Moving home can be an exciting prospect, but whether it’s due to jobs, schools or moving nearer to family, changing location can present additional challenges to the usual process.
Whether you’re moving from the city to the countryside or vice versa, there are some important factors to bear in mind when it comes to relocating. Brian Murphy, Head of Lending at Mortgage Advice Bureau, shares his top tips for those on the home moving journey and looking for a change of scene.
1. Know your budget
If you’re moving home, it may be easy to assume from the value of your current property what you’ll be able to afford elsewhere. For example, if you’re in the city, you may think you’re easily able to upsize in the countryside. However, this isn’t always the case.
Before you start looking at new properties and locations, it’s essential that you have a realistic idea of what kind of property your money will get you. Having an official valuation of your home will help you understand what budget you have to work with, but it’s just as important to do your homework on different local property markets and their values. It’s also crucial to know how much you’ll be able to borrow in a new area, so speaking to a mortgage adviser can help you assess what would be possible. Once you’re armed with the facts and figures, you can start house-hunting.
2. Do your research
Moving to a completely new area is a big commitment, so it’s important to consider whether your move will involve a major lifestyle change too. Doing your research on possible locations is crucial if you’re to assess where you want to live and if it’s the right place for you. As well as researching practicalities like schools, commuting time to work, available amenities and local cost of living, it’s worth spending as much time as possible in the area you’re considering to get a feel for whether you truly see yourself living there.
3. Understand bigger picture costs
Moving home, no matter how far, is a costly business, but if you’re moving to a whole new area, there can be additional expenses that you’ll have to factor in. This can include such things as travel for viewing properties, or higher costs for moving companies due to longer commuting times. In addition to this, you’ll also want to consider regional cost of living.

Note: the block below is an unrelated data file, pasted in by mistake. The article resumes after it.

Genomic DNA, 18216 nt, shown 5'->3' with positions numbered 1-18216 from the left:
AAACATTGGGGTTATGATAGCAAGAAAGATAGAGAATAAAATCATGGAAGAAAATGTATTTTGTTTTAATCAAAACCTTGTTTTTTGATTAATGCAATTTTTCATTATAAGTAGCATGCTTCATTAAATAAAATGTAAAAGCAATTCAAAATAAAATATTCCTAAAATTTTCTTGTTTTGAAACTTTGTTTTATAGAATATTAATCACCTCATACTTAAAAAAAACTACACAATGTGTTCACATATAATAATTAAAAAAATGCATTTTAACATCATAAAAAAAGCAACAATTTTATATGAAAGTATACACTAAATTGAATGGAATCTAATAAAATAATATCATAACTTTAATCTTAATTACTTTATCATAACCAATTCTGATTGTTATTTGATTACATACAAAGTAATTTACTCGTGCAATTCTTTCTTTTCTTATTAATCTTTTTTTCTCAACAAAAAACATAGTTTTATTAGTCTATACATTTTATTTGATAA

Different regions across the UK (or even abroad) will have their own local living costs, including fuel, council tax, bills and food shops, so it’s important that this is factored in when considering where to live. Similarly, if you’re upsizing, you’ll need to ensure you can keep up with the associated costs of maintaining a larger home.
4. What does it mean for your mortgage?
Many mortgages are ‘portable’, meaning you can transfer your current mortgage deal to a new property, but this isn’t guaranteed. To port your mortgage, you’ll essentially need to reapply for your mortgage deal with your lender to move it to a new property, but even then, you may not be accepted onto the same rate if your circumstances have changed since you originally took out the product. For example, lenders will consider if you’re now self-employed, your income versus outgoings, as well as the value of your new property. Before you commit to selling and buying a new property, it’s worth speaking to your lender to see whether you qualify for porting your mortgage, and if not, speaking to a mortgage broker who can help find the most suitable products for your circumstances.
5. Think of the future
Consider the commitment that a new house and city will require and what this means for your everyday life. If you are currently working from home, what is the likelihood that you will need to start commuting into an office again in the future? Is this only a short-term move, and if so, are there things you would be willing to compromise on, such as room sizing or distance to local amenities? Asking yourself questions like these will help you to make a more informed decision on your location and property type.